NASCAR Race Weekend Central

Nine Observations With Nine Races To The Chase

There’s nothing like some on-track fourth of July fireworks to mix things up, and Saturday night’s slugfest on the high banks of Daytona International Speedway were no exception. In the course of not one, but two green-white-checkered finishes we were treated to a typically insane finish to a plate event; it’s a level of excitement we’ve come to first expect, then appreciate whether racing in Florida or at the big, bad track in Alabama.

But now, it’s time to settle in as the unpredictability of plates gives way to the grind of a summer playoff push. This weekend’s race also marks the midway point of the season, so as the chaos of Daytona dies down, with nine races to go until the Chase starts let’s delve into nine observations about the season so far, starting with this Saturday night’s race in Kentucky and running through who the title favorite appears to be at this point:

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After years of hosting just NASCAR Truck and Nationwide Series events, Kentucky Speedway officially adds the Sprint Cup division to its resume beginning this Saturday night.

*Kentucky’s Sprint Cup Debut*
After hosting 11 Truck races and 10 Nationwide events (not to mention 11 IndyCar shows, too) Kentucky Speedway will finally get a shot at the “big time” of Sprint Cup competition. And within the context of a NASCAR schedule that doesn’t change all that much, it’s a big deal for the track that has been yearning to host a Sprint Cup race since it opened in 2000. With the lawsuit now in the rear-view, the 1.5-mile tri-oval with 14 degrees of banking should produce some exciting racing this weekend (the track is hosting a tripleheader) and the stands will be a sellout, 107,000 seats packed full to witness another slice of the sport’s glorious history. That’s nothing but good news for the series, especially considering their struggles with attendance in recent years.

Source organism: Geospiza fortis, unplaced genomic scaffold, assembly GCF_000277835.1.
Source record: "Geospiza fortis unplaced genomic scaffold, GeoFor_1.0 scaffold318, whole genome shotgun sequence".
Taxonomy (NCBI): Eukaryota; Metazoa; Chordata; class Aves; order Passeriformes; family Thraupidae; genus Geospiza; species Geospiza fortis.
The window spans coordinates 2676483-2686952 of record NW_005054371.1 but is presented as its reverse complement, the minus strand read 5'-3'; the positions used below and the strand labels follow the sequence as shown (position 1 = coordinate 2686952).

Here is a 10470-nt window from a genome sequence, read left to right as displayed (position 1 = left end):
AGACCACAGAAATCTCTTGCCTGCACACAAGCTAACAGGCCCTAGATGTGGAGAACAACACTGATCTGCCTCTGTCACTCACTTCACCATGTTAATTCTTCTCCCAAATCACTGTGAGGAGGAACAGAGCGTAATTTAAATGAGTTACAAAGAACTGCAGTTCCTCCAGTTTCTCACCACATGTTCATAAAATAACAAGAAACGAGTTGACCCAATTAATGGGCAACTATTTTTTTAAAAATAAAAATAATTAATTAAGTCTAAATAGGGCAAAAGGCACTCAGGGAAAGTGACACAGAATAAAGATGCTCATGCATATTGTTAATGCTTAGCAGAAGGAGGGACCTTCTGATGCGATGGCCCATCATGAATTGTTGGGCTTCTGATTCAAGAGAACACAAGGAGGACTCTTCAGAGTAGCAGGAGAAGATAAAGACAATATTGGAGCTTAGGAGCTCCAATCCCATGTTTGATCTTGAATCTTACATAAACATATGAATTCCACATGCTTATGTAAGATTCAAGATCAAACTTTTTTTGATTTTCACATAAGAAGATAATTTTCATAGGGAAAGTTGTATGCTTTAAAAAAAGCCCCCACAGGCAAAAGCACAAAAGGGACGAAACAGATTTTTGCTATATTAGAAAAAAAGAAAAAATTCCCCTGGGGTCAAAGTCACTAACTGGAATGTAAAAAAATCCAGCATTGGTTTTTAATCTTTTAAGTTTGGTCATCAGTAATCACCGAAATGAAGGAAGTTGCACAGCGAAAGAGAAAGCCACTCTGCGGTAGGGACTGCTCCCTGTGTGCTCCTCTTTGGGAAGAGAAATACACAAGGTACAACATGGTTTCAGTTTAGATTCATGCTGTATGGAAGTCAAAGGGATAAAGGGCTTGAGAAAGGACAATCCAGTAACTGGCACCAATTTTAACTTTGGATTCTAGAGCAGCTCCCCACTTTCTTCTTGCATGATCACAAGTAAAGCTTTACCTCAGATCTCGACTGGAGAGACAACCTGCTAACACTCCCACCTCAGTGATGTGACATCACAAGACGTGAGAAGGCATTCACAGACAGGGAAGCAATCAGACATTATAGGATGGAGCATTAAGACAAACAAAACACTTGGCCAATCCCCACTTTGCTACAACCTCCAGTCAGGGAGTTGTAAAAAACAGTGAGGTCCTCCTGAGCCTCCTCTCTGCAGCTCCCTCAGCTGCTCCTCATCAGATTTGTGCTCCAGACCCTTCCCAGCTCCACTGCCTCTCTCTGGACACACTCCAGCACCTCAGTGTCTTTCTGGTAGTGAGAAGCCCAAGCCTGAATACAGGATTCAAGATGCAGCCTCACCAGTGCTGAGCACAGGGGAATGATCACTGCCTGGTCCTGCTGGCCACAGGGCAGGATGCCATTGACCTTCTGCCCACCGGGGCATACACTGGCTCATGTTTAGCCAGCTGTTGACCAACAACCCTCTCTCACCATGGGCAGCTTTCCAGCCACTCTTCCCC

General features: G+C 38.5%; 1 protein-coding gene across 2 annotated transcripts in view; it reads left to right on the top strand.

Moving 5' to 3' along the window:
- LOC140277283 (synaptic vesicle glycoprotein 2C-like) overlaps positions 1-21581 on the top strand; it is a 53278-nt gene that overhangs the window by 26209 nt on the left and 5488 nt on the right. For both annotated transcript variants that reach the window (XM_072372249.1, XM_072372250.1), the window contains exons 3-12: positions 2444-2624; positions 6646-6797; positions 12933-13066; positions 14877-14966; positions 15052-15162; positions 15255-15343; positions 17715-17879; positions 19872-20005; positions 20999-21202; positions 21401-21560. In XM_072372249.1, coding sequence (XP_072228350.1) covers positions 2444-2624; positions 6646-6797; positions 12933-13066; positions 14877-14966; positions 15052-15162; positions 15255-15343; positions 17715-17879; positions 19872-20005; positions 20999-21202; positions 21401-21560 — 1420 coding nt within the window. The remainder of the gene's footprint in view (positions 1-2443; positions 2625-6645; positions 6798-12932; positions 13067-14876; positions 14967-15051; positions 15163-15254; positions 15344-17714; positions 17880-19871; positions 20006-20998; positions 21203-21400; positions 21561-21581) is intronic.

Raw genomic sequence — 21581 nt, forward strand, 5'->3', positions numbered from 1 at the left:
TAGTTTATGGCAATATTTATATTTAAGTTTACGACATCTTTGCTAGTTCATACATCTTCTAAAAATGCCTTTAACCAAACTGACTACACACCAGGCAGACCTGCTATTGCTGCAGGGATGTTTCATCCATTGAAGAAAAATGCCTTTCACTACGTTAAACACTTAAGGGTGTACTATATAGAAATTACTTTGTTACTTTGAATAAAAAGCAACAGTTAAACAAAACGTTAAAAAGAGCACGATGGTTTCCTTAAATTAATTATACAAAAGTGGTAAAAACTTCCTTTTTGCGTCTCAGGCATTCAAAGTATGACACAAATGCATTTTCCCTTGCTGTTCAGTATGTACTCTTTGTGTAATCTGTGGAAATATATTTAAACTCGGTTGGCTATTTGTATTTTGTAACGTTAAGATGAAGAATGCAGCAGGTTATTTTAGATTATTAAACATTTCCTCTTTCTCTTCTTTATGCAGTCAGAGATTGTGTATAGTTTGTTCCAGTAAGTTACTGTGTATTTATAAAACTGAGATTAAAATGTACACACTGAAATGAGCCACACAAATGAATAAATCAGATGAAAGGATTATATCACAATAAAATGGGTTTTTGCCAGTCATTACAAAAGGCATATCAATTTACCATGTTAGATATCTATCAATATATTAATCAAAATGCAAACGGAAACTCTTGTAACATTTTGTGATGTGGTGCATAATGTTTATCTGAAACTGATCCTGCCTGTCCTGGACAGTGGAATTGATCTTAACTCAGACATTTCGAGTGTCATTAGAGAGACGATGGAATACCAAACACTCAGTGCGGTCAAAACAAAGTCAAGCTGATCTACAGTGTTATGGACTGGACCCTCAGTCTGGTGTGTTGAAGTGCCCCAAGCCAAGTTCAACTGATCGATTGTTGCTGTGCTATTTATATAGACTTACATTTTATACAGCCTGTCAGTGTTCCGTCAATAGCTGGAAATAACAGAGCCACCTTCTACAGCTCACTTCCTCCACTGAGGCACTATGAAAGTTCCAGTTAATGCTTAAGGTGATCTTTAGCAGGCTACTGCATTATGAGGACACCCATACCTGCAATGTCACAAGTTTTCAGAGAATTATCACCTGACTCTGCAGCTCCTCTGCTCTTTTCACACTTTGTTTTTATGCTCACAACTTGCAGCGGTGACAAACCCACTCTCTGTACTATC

*Time For Joey Logano To Start Delivering*
One driver who will be relishing a visit to Kentucky will be Joey Logano, who has won the last three straight Nationwide races there. After struggling through much of the season, a sixth-place run at Sonoma and a third-place finish at Daytona seems to have the youngster back on track at just the right time. Adding another Nationwide victory Friday, Logano is back inside the top 20 in Sprint Cup points and looks to have some positive momentum at last. A win this weekend, especially for a driver with just four top 10s on the season could be just what the doctor ordered to officially keep his ride safe at Joe Gibbs Racing.